insecticide laboratories prior to 1939
IS JUST BY ISIS A QUESTION OF TIME
AND MONEY AND IS CHEAP THAN
THE A-BOMB FROM IRANIAN LANDS
USE ONLY IN CONFINED ENVIRONMENTS
They are Phosgene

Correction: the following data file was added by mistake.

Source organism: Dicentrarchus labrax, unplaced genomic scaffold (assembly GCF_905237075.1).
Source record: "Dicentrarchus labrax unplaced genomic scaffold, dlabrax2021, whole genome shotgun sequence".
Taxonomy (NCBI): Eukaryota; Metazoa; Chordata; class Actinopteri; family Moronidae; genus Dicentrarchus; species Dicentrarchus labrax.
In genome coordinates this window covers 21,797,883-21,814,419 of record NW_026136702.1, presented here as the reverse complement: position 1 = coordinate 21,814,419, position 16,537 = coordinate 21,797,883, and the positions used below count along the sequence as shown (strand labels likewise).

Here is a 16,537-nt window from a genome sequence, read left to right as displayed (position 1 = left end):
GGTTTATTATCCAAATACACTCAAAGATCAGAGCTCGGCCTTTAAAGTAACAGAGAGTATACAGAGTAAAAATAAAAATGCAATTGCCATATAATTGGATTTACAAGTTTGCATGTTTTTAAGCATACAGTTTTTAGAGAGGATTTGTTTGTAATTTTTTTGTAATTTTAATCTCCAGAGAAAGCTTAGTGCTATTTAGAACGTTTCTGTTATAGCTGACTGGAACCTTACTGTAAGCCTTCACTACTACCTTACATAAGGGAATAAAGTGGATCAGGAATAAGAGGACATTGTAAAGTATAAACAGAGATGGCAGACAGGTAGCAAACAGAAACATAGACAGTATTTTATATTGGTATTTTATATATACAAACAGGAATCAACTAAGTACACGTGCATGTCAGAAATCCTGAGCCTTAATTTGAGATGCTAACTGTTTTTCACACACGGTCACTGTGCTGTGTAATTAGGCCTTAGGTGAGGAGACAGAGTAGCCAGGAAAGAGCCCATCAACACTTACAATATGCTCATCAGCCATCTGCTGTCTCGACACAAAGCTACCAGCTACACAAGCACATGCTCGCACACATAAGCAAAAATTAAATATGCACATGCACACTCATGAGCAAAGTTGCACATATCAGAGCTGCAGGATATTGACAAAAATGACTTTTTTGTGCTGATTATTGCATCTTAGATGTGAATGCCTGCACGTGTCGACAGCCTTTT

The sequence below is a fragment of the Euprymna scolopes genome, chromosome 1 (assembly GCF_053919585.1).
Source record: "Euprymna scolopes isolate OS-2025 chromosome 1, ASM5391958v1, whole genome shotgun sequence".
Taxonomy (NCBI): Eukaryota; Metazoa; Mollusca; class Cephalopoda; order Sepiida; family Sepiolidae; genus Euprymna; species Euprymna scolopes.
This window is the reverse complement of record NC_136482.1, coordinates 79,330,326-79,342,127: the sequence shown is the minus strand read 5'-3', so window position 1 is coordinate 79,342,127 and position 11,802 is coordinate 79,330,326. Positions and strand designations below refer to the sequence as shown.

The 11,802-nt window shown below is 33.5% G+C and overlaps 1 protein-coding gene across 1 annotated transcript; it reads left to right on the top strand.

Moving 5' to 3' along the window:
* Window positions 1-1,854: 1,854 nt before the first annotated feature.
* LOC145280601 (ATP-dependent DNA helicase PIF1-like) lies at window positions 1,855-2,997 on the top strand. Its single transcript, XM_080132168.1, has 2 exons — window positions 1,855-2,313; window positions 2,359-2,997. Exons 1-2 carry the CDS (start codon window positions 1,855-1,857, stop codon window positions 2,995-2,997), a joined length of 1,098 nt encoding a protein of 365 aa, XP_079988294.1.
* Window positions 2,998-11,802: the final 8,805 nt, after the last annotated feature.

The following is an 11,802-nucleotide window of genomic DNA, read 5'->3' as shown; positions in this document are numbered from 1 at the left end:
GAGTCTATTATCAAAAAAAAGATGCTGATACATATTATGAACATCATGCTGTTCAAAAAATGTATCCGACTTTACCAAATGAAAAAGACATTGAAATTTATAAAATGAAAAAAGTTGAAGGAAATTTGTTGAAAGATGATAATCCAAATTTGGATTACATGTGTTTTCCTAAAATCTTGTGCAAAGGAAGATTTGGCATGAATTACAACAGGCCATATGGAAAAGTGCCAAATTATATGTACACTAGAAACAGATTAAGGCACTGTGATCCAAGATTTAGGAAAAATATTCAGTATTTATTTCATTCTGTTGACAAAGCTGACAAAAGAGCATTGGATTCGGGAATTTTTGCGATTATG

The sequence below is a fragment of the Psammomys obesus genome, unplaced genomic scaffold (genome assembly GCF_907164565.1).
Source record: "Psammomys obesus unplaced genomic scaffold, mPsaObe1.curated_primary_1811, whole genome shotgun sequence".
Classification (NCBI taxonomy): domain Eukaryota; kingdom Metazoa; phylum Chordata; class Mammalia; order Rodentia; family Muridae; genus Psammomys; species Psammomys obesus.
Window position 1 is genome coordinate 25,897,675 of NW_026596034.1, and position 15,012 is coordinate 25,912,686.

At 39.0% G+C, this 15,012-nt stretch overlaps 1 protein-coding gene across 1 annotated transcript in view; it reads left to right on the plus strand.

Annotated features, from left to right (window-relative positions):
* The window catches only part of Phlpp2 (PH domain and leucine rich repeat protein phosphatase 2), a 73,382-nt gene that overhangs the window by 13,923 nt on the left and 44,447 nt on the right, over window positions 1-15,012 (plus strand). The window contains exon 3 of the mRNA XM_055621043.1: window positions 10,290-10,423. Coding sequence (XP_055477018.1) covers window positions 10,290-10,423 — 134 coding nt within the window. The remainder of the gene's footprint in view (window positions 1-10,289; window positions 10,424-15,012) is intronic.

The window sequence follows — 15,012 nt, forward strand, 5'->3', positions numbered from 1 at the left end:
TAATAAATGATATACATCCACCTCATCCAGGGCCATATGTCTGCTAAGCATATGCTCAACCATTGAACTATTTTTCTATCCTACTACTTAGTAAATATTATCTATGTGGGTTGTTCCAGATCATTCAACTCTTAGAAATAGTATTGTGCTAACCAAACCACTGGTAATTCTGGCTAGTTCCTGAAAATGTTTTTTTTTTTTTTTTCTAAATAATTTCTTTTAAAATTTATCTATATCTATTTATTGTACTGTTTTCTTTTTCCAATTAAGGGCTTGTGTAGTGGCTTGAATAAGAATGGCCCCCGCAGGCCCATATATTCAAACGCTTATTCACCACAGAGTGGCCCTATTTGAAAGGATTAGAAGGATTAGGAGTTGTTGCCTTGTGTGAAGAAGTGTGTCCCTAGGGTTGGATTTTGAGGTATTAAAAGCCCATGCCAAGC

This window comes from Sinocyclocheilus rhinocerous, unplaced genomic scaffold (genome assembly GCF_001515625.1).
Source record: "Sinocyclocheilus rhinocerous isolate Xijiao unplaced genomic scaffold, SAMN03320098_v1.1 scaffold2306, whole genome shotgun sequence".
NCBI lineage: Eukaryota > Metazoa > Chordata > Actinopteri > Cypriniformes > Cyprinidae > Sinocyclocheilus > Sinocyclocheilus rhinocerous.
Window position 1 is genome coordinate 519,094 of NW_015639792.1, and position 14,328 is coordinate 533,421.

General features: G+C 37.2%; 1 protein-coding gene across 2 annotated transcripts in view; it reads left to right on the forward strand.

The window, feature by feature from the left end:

(COCy, and Di-chlor-ethyl-sulphide, (CH4C1)^S, or ' Mustard Gas'. Phosgene is the chief of all the many gasses and liquids that are used for their effects as pulmonary irritants. Chlorine belongs to this group and was the first Poison Gas used by the Germans in April 1915, but it has long since been superseded by more effective chemical substances. The pulmonary irritants are inhaled as gasses or vapours. They may cause some water- ing of the eyes, but the chief effect noticed at once is a catching of the breath or a choking sensation so that the chest feels gripped and incapable of free respiration. Coughing and vomiting may follow, and then after a delay of time varying from a few minutes to several hours an inflammatory reaction appears in the lungs themselves, with the development of an acute oedema that may commence insidiously and yet progress so rapidly as soon to be an immediate menace to life itself. The alveoli fill with oedema fluid, which then rises into the bronchial tubes and may appear in a most abundant expectoration of thin frothy fluid. Aeration of the blood is seriously interfered with, because the air sacs are either drowned with oedema fluid or burst by the efforts of coughing. Moreover the actual circulation through the lungs is embarrassed, both by the pressure of the oedema fluid on the capillary vessels and by the local thrombosis that occurs in many places in the smaller lung vessels. The blood itself is concentrated by the loss of serum so that the count may rise to even eight or nine million red corpuscles to the cu. mm. and this change probably adds to the difficulties of the circulation. The gassed man can no longer get the oxygen that he wants, and he either dies in obvious asphyxia with progressive circulatory failure, or he collapses as the result of some muscular effort that suddenly makes a greater call for oxygen and so reveals the deficiency of the supply. Death is the result simply of this inflammatory oedema of the lung, and it occurs chiefly in the first and second day after exposure to Phosgene. A few cases may chance to develop secondary bacterial infections of the lungs and to succumb to a later broncho-pneumonia, but they are relatively rare. The main clinical features of acute Phosgene poisoning may therefore be summarized as follows : (i) Catching of the breath, choking, and coughing immediately on exposure to the gas. (ii) Inability to expand the chest in a full breath after removal from the poisoned air. (iii) Vomiting, hurried shallow respiration, and sometimes coughing with an abundant expectoration, follow. Pain is felt behind the sternum and across the lower part of the chest. Fine rales are heard in the axillae and over the back. (iv) Cyanosis next appears, in association either with a full venous congestion or with the pallid face of circulatory failure. The development of these dangerous symptoms may occur after many hours' delay, and sometimes with unexpected rapidity in an apparently slight case as the result of muscular effort. (v) Death, which may or may not be preceded by mild delirium or unconsciousness, rarely occurs after the first or second day. Di-chlor-ethyl-sulphide is spoken of as being a vesicant. It may exert its irritant action either as a vapour in low concentra- tion in the air or b}'^ direct contact from splashes of the liquid. The liquid or vapour clings to the clothing of men exposed to Yellow Cross shells, and thus slowly exerts its continuously irritant action on their bodies. No irritant effect at all is felt on first exposure, whatever the concentration may be, but after a delay of about two to six hours the skin and mucous membranes begin to react with a progressive inflammation that may result in local necrosis and desquamation of these covering membranes. There is intense conjunctivitis; the skin turns an angry red, and this erythema is soon followed by skin blistering here and there over the face and body. The passage of the vapour down the respiratory tract may cause such severe injury to the lining mucous membranes of the trachea and bronchioles that they are eventually destroyed and sloughed away. Bacterial infection then seizes upon these raw surfaces, and the patient may die from secondary septic broncho-pneumonia. Death is never the direct result of the action of the poisonous vapour. From the 2nd day onward through the first and second week severely affected men may die, but only as the result of secondary bacterial infection. This poison therefore differs entirely from the lung irritants such as Phosgene, which kill directly and speedily b}^ flooding the lungs with oedema fluid. The main features of poisoning from Mustard Gas may be resumed as follows : (i) Delay of the irritant effect for at 'least two to three hours, and then a comparatively slow development of the various inflammatory reactions. (ii) Vomiting, and a sense of burning in the eyes, with discomfort in the throat, hoarse cough, and some retro-sternal pain. (iii) Intense conjunctivitis that temporarily 'Winds' the man. (iv) Burning of the exposed skin surfaces and of the moist areas in the axillae and groin, followed by blistering, excoriation, and brown staining. (v) Inflammatory necrosis of the mucous membrane of the trachea and bronchi, with the secondary development of infec- tive bronchitis or septic broncho-pneumonia. (vi) Death is relatively uncommon : it occurs later than the first day and only as the result of septic complications. LIST OF PLATES No. I. Microscopic section of human lung from phosgene shell poisoning. Death at the nineteenth hour after gassing. II. Blue type of asphyxia from phosgene poisoning, with intense venous congestion. III. Pallid type of asphyxia from phosgene poisoning, with circulatory failure. IV. Gangrene of foot caused by vascular thrombosis from chlorine poisoning. V. Erythema of skin from general exposure to the vapour of Yellow Cross substance. VI. Blistering of buttocks by mustard gas. VII. Burning of scrotum and penis by mustard gas. VIII. Brown staining from mustard gas. IX. Ulceration of trachea by mustard gas. X. Microscopic section of human lung from mustard gas poisoning, with death at end of second day (40 hours). XI A. Severely burned eye in the acute stage. XIb. Slightly later stage of acute burning. XI I A. Stage of resolution after severe burning. XIIb. Late stage of resolution. XIIIa. Drawing of the cornea in the acute stage of severe burning. XIIIb. Drawing of cornea m the stage of resolution after severe burning. PLATE NO. 1 Microscopic section of human lung from phosgene shell poisoning. Death at the nineteenth hour after gassing. The piece of lung shown is almost entirely useless for aeration of the blood. Most of the pulmonary alveoli are filled with oedema fluid, and the walls of the air-sacs are burst asunder in many places. The rounded edges of these torn walls can be recognized both in the areas of emphysema and in the parts that are flooded with oedema fluid. The bronchus also is filled with oedema fluid, but it should be noted that its lining epithelium is intact and pus cells have not accumulated in the secretion. The blood vessels of the alveolar net- work are congested ; and intravascular thrombosis is frequently found in these smaller vessels, though it is not actually shown in the area of this section. The main changes in the lung are : Congestion, and occasional thrombosis, of the network of pul- monary blood vessels. Abundant outpouring of inflammator}' oedema fluid both into the tissues and into the air spaces of the alveoli and bronchi. Disruptive emphysema of the weakened lung tissue. The result of these changes is that the blood circulation through the lungs is impeded, and the respiratory exchange of gasses between the blood and the air in the lung is seriously diminished. The gassed man is in danger of death by asphyxia so long as his lung is drowned in oedema fluid. From the third day onwards the oedema fluid is reabsorbed or expectorated, and the lung soon resumes its functions. Broncho- pneumonic complications may develop from secondary infections, but they are not very common. The recovery of the lung, even after severe gassing appears to be functionally good. In the earlier stages of convalescence there may still be signs of persisting oxygen want, so that tachycardia with excessively rapid respiration is the result of even slight physical effort. Later these disabilities vanish. The microscopic examination of lungs in these stages of recovery has not been made.